Fast Company

Oval Office Lessons

Kearns Goodwin, at home in Concord, Massachusetts, has been studying presidents for more than four decades.

Historian and political scientist Doris Kearns Goodwin won the Pulitzer Prize for No Ordinary Time, a biography of Franklin and Eleanor Roosevelt. She wrote the definitive book on Abraham Lincoln, Team of Rivals. Now, with Leadership: In Turbulent Times out September 18, she reveals the management secrets of Lincoln, Teddy Roosevelt, Franklin D. Roosevelt, and Lyndon Johnson. Here, she talks with Adam Grant—the Wharton organizational psychologist, author (Give and Take, Originals), and podcast host (TED’s WorkLife)—about what we can learn from these presidents about storytelling, crisis management, and having a life beyond work.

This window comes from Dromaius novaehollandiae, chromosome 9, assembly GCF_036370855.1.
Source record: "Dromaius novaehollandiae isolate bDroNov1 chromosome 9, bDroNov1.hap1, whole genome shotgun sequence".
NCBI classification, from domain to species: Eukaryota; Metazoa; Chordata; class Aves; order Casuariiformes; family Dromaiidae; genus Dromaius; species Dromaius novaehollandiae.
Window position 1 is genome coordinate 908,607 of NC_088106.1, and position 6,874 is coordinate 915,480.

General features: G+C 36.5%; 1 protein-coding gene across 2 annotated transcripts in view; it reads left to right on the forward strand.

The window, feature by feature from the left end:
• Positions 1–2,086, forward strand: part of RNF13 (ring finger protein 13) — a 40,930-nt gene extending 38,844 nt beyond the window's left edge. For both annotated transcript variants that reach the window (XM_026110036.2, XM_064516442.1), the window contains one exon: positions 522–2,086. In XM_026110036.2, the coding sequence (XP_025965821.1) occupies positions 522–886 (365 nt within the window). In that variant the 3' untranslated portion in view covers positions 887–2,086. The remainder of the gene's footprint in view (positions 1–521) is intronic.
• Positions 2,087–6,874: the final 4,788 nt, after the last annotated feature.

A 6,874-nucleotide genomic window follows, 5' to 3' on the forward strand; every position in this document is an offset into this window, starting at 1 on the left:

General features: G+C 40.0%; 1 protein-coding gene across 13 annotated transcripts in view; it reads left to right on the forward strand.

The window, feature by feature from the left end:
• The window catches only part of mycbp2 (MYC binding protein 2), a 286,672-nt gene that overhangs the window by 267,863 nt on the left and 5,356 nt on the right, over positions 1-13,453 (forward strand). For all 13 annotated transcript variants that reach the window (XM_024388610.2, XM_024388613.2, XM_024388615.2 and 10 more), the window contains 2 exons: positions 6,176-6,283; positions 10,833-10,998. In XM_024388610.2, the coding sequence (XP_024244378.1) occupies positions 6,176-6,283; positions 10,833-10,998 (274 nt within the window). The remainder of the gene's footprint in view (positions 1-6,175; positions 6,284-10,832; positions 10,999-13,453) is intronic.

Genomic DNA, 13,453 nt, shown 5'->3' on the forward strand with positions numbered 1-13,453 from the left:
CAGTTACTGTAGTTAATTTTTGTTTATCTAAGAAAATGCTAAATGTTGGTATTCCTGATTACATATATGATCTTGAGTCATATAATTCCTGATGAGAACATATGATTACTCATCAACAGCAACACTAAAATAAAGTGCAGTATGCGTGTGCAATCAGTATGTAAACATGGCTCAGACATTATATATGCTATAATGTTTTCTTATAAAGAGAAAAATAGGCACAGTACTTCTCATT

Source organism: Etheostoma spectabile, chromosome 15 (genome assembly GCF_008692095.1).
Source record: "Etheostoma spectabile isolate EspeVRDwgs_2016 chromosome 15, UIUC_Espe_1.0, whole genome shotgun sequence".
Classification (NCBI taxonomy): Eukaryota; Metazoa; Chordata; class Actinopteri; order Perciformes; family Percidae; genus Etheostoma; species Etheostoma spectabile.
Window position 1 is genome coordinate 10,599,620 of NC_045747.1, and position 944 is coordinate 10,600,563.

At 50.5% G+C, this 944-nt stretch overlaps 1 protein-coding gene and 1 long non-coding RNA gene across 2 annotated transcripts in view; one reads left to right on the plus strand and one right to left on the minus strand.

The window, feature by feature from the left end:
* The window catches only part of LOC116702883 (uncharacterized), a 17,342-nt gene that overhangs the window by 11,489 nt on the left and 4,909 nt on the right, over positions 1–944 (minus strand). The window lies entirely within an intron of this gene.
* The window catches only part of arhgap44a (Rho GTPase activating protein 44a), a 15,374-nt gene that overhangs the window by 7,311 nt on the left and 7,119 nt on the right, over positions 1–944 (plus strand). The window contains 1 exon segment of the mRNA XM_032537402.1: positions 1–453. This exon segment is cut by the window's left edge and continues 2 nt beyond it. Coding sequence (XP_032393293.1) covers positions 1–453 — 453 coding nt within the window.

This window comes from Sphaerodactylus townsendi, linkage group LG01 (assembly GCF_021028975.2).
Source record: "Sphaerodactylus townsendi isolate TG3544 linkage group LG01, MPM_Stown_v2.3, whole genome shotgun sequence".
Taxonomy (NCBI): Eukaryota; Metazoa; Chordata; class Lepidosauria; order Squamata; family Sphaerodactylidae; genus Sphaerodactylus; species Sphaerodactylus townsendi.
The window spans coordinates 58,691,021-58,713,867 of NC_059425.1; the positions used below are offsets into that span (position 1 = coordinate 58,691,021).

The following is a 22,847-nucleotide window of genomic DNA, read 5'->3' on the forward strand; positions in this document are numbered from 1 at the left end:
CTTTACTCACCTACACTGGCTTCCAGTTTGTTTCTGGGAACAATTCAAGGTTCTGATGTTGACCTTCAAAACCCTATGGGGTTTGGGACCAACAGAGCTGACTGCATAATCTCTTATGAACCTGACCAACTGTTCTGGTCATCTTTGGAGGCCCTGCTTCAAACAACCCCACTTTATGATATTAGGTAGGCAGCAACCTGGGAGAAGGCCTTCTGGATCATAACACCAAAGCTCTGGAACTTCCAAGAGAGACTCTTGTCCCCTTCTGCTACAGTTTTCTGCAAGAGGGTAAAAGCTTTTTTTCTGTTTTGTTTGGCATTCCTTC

I think of Lincoln, Teddy Roosevelt, and Franklin D. Roosevelt as among the greatest presidents in history. Why did Johnson also make the cut? Because of what [he helped accomplish for] civil rights, his vision with the Great Society, and his ability to deal with Congress on a bipartisan basis, which is so sorely lacking in these last decades. Clearly, that leadership was not translated to the war

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